Being accepted into a lineage society is a goal of many genealogy researchers. There are myriad reasons for belonging: it’s an honor; it’s a means by which to test the quality and veracity of your work; it puts you in touch with potential family and other like minded people; and, it preserves your research for those who come after you.
There are many different types of lineage societies. Some are associated with ethnicity, a specific war, or residency in an area of the country during a particular time period. To qualify for one, you need to prove you are directly descended from an ancestor who meets that society’s criteria for eligibility. Three which are popular with people whose ancestors were in Northwest Pennsylvania in the early 1800s are: Daughters [and Sons] of the American Revolution (DAR/SAR); The Society of the War of 1812; and, First Families of Pennsylvania.
The application process can seem daunting. You will need to document the birth, marriage, and death facts for many generations, and your trace your lineage back to your eligible ancestor. In my experience, the best way to begin is to use a worksheet that mimics the society’s application. This will help you stay focused and will reveal holes in your research.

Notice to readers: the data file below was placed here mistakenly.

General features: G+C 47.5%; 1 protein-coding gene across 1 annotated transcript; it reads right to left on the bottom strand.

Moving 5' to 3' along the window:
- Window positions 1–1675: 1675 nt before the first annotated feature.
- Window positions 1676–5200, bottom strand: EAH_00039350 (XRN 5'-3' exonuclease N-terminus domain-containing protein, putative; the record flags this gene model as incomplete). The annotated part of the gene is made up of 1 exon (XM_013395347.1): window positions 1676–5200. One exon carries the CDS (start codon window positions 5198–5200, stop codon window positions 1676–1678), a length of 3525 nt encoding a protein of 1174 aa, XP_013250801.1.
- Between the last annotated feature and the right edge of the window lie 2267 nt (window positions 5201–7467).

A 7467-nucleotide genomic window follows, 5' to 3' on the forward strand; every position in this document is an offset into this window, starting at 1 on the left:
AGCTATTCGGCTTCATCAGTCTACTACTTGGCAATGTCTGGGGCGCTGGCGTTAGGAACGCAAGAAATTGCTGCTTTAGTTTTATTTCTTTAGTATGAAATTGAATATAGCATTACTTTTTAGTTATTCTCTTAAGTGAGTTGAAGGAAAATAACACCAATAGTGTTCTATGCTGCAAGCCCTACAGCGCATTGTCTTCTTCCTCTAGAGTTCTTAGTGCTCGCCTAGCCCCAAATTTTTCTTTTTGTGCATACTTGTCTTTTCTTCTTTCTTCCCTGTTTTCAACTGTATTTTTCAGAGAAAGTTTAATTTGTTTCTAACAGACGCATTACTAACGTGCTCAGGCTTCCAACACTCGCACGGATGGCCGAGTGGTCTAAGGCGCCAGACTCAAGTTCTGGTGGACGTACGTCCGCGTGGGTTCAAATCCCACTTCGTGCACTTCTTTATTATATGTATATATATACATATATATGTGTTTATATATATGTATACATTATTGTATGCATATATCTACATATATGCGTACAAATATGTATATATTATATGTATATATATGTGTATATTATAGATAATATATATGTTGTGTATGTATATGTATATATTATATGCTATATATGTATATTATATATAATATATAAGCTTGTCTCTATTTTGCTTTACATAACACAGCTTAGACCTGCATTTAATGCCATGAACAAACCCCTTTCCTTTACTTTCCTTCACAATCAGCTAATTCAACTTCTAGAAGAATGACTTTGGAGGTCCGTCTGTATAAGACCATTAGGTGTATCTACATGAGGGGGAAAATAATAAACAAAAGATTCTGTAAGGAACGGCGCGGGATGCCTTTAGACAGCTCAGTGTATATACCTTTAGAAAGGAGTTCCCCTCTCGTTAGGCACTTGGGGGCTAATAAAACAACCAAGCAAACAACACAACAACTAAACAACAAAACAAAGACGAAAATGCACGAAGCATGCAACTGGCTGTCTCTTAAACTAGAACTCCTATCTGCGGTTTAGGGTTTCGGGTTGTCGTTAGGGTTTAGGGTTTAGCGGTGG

Here is a PDF of a worksheet you can download and print to keep track of your research:
Lineage Society Worksheet
The most critical part of the application is the proof between generations. The earlier you go back, the less likely you will find vital records with direct evidence of parentage, so you will likely need to locate a variety of records which, when take together, will connect the generations. Many lineage societies have local chapters with registrars or membership helpers who can help guide you through the process.
Here are some links to societies that you might be interested in:
You will also find links to many more societies at Cyndi’s List.